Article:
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Could you please make it clear what the difference is between unsigned and unsigned int? Maybe some example code would be helpful.

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Try this code: unsigned int a=-1; printf("see as signed=%d\nsee as unsigned=%u\n", a, a); –  Stan Aug 24 '11 at 14:12

5 Answers 5

up vote 30 down vote accepted

unsigned is a modifier which can apply to any integral type (char, short, int, long, etc.) but on its own it is identical to unsigned int.

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There is no difference. unsigned and unsigned int are both synonyms for the same type (the unsigned version of the int type).

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unsigned alone means unsigned int. You can also use unsigned char, etc. I have no idea what happens if you try unsigned double or unsigned float. Anybody know?

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The compiler will tell you that's an error. Both double and float are defined through IEEE-754 documentation. –  Stan Aug 24 '11 at 14:09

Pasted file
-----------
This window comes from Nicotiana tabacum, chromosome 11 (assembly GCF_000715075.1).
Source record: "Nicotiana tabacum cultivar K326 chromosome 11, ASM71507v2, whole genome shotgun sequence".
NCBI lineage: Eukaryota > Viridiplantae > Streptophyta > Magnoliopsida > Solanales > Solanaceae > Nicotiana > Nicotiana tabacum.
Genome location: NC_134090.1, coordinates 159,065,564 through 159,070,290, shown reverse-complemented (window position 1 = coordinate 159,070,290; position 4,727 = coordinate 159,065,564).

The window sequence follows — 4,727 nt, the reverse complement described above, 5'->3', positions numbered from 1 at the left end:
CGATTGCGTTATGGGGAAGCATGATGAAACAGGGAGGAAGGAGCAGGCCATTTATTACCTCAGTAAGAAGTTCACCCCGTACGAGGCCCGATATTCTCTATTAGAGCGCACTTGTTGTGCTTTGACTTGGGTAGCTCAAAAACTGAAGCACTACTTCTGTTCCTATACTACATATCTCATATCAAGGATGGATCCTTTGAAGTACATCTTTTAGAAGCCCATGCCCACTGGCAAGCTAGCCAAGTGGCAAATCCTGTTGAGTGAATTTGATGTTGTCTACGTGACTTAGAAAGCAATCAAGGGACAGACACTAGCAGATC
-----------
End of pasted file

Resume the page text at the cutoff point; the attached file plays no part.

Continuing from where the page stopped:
@stan that makes sense. I was imagining the weird behavior that would occur if somehow double and float could be unsigned. Would it just ignore the sign bit? Maybe add a bit of precision to the significand or something? –  Daniel Aug 24 '11 at 14:16
@Daniel: 6.2.5 in the C99 Standard is a good read. Basically it says there are floating types and integer types; and unsigned does not match any part of the specification of floating types :) –  pmg Aug 24 '11 at 14:24
@Stan: C permits float, double, and long double to be implemented as specified by IEEE 754, but it doesn't require it. –  Keith Thompson Oct 30 '13 at 4:12

unsigned indicates that it's unsigned int. So they are equivalent.

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They are exactly the same thing.

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